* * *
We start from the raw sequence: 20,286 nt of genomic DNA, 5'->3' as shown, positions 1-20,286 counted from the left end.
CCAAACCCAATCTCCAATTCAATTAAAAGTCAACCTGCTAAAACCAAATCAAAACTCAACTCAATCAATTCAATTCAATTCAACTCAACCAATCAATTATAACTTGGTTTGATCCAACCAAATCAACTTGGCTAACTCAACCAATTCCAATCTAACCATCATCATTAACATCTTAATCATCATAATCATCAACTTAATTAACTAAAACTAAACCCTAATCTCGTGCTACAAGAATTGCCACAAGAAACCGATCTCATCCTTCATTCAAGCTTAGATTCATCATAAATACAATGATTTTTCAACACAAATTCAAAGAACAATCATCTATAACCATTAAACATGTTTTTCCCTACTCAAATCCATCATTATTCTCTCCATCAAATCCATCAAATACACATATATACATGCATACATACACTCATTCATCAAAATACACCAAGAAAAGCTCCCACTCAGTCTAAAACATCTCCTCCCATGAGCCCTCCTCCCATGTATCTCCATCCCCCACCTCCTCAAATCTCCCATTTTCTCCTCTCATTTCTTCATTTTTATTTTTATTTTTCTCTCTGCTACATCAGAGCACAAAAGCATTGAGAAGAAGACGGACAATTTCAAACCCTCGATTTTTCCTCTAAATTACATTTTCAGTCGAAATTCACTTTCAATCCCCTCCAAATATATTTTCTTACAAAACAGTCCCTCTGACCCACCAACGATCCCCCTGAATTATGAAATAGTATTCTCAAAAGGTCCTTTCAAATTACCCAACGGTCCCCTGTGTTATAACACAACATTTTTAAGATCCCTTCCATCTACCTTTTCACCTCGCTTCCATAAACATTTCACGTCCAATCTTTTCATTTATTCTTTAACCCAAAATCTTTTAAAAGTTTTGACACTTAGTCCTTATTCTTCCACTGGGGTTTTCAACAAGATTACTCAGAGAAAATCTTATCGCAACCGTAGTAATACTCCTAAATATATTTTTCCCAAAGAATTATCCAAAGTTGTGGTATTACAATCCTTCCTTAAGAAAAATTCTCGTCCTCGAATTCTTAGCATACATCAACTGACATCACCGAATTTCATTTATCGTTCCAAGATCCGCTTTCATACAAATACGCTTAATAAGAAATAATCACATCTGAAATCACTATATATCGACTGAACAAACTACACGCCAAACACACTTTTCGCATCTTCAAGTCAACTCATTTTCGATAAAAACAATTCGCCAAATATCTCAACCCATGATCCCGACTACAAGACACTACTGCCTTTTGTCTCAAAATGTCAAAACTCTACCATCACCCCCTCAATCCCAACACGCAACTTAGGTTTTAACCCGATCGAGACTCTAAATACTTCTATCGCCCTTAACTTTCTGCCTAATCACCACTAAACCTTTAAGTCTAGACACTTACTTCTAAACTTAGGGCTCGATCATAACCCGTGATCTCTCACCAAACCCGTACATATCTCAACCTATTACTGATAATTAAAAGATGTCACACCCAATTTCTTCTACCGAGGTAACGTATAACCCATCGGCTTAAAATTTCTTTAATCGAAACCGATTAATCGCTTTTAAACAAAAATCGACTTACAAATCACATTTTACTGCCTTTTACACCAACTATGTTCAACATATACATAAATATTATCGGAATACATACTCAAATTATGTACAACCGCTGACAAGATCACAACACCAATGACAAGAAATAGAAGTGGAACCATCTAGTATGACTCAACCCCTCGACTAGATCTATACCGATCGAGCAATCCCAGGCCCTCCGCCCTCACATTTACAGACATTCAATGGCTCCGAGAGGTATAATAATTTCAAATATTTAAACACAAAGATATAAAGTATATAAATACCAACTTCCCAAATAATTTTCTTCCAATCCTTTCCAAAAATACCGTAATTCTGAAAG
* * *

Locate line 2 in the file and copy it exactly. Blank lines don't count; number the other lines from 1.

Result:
CCAAACCCAATCTCCAATTCAATTAAAAGTCAACCTGCTAAAACCAAATCAAAACTCAACTCAATCAATTCAATTCAATTCAACTCAACCAATCAATTATAACTTGGTTTGATCCAACCAAATCAACTTGGCTAACTCAACCAATTCCAATCTAACCATCATCATTAACATCTTAATCATCATAATCATCAACTTAATTAACTAAAACTAAACCCTAATCTCGTGCTACAAGAATTGCCACAAGAAACCGATCTCATCCTTCATTCAAGCTTAGATTCATCATAAATACAATGATTTTTCAACACAAATTCAAAGAACAATCATCTATAACCATTAAACATGTTTTTCCCTACTCAAATCCATCATTATTCTCTCCATCAAATCCATCAAATACACATATATACATGCATACATACACTCATTCATCAAAATACACCAAGAAAAGCTCCCACTCAGTCTAAAACATCTCCTCCCATGAGCCCTCCTCCCATGTATCTCCATCCCCCACCTCCTCAAATCTCCCATTTTCTCCTCTCATTTCTTCATTTTTATTTTTATTTTTCTCTCTGCTACATCAGAGCACAAAAGCATTGAGAAGAAGACGGACAATTTCAAACCCTCGATTTTTCCTCTAAATTACATTTTCAGTCGAAATTCACTTTCAATCCCCTCCAAATATATTTTCTTACAAAACAGTCCCTCTGACCCACCAACGATCCCCCTGAATTATGAAATAGTATTCTCAAAAGGTCCTTTCAAATTACCCAACGGTCCCCTGTGTTATAACACAACATTTTTAAGATCCCTTCCATCTACCTTTTCACCTCGCTTCCATAAACATTTCACGTCCAATCTTTTCATTTATTCTTTAACCCAAAATCTTTTAAAAGTTTTGACACTTAGTCCTTATTCTTCCACTGGGGTTTTCAACAAGATTACTCAGAGAAAATCTTATCGCAACCGTAGTAATACTCCTAAATATATTTTTCCCAAAGAATTATCCAAAGTTGTGGTATTACAATCCTTCCTTAAGAAAAATTCTCGTCCTCGAATTCTTAGCATACATCAACTGACATCACCGAATTTCATTTATCGTTCCAAGATCCGCTTTCATACAAATACGCTTAATAAGAAATAATCACATCTGAAATCACTATATATCGACTGAACAAACTACACGCCAAACACACTTTTCGCATCTTCAAGTCAACTCATTTTCGATAAAAACAATTCGCCAAATATCTCAACCCATGATCCCGACTACAAGACACTACTGCCTTTTGTCTCAAAATGTCAAAACTCTACCATCACCCCCTCAATCCCAACACGCAACTTAGGTTTTAACCCGATCGAGACTCTAAATACTTCTATCGCCCTTAACTTTCTGCCTAATCACCACTAAACCTTTAAGTCTAGACACTTACTTCTAAACTTAGGGCTCGATCATAACCCGTGATCTCTCACCAAACCCGTACATATCTCAACCTATTACTGATAATTAAAAGATGTCACACCCAATTTCTTCTACCGAGGTAACGTATAACCCATCGGCTTAAAATTTCTTTAATCGAAACCGATTAATCGCTTTTAAACAAAAATCGACTTACAAATCACATTTTACTGCCTTTTACACCAACTATGTTCAACATATACATAAATATTATCGGAATACATACTCAAATTATGTACAACCGCTGACAAGATCACAACACCAATGACAAGAAATAGAAGTGGAACCATCTAGTATGACTCAACCCCTCGACTAGATCTATACCGATCGAGCAATCCCAGGCCCTCCGCCCTCACATTTACAGACATTCAATGGCTCCGAGAGGTATAATAATTTCAAATATTTAAACACAAAGATATAAAGTATATAAATACCAACTTCCCAAATAATTTTCTTCCAATCCTTTCCAAAAATACCGTAATTCTGAAAG